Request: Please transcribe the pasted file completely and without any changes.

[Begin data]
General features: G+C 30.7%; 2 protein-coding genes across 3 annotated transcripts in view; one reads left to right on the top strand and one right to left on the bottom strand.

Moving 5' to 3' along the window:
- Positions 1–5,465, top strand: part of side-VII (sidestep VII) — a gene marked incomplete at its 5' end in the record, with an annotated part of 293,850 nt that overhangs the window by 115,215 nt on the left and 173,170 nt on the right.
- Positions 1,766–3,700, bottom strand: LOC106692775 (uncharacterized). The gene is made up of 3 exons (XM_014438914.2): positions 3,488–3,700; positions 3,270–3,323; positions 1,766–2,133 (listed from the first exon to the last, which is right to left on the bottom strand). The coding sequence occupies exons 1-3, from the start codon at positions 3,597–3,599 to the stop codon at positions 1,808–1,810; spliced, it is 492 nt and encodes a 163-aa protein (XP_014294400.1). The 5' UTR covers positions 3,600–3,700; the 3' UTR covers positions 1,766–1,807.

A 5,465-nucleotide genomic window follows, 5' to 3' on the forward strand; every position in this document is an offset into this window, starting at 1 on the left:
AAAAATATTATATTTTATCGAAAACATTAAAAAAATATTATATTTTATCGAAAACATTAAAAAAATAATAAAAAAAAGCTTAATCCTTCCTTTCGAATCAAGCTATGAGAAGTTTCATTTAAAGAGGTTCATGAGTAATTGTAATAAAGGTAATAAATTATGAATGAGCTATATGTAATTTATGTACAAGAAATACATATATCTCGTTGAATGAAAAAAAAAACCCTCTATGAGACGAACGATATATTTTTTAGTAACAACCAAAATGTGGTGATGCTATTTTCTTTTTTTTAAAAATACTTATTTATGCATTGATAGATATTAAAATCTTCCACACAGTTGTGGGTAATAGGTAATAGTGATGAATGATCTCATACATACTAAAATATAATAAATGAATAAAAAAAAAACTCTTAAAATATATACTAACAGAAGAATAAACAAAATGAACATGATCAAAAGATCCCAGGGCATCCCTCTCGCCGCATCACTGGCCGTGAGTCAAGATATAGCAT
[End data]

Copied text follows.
General features: G+C 30.7%; 2 protein-coding genes across 3 annotated transcripts in view; one reads left to right on the top strand and one right to left on the bottom strand.

Moving 5' to 3' along the window:
- Positions 1–5,465, top strand: part of side-VII (sidestep VII) — a gene marked incomplete at its 5' end in the record, with an annotated part of 293,850 nt that overhangs the window by 115,215 nt on the left and 173,170 nt on the right.
- Positions 1,766–3,700, bottom strand: LOC106692775 (uncharacterized). The gene is made up of 3 exons (XM_014438914.2): positions 3,488–3,700; positions 3,270–3,323; positions 1,766–2,133 (listed from the first exon to the last, which is right to left on the bottom strand). The coding sequence occupies exons 1-3, from the start codon at positions 3,597–3,599 to the stop codon at positions 1,808–1,810; spliced, it is 492 nt and encodes a 163-aa protein (XP_014294400.1). The 5' UTR covers positions 3,600–3,700; the 3' UTR covers positions 1,766–1,807.

A 5,465-nucleotide genomic window follows, 5' to 3' on the forward strand; every position in this document is an offset into this window, starting at 1 on the left:
AAAAATATTATATTTTATCGAAAACATTAAAAAAATATTATATTTTATCGAAAACATTAAAAAAATAATAAAAAAAAGCTTAATCCTTCCTTTCGAATCAAGCTATGAGAAGTTTCATTTAAAGAGGTTCATGAGTAATTGTAATAAAGGTAATAAATTATGAATGAGCTATATGTAATTTATGTACAAGAAATACATATATCTCGTTGAATGAAAAAAAAAACCCTCTATGAGACGAACGATATATTTTTTAGTAACAACCAAAATGTGGTGATGCTATTTTCTTTTTTTTAAAAATACTTATTTATGCATTGATAGATATTAAAATCTTCCACACAGTTGTGGGTAATAGGTAATAGTGATGAATGATCTCATACATACTAAAATATAATAAATGAATAAAAAAAAAACTCTTAAAATATATACTAACAGAAGAATAAACAAAATGAACATGATCAAAAGATCCCAGGGCATCCCTCTCGCCGCATCACTGGCCGTGAGTCAAGATATAGCAT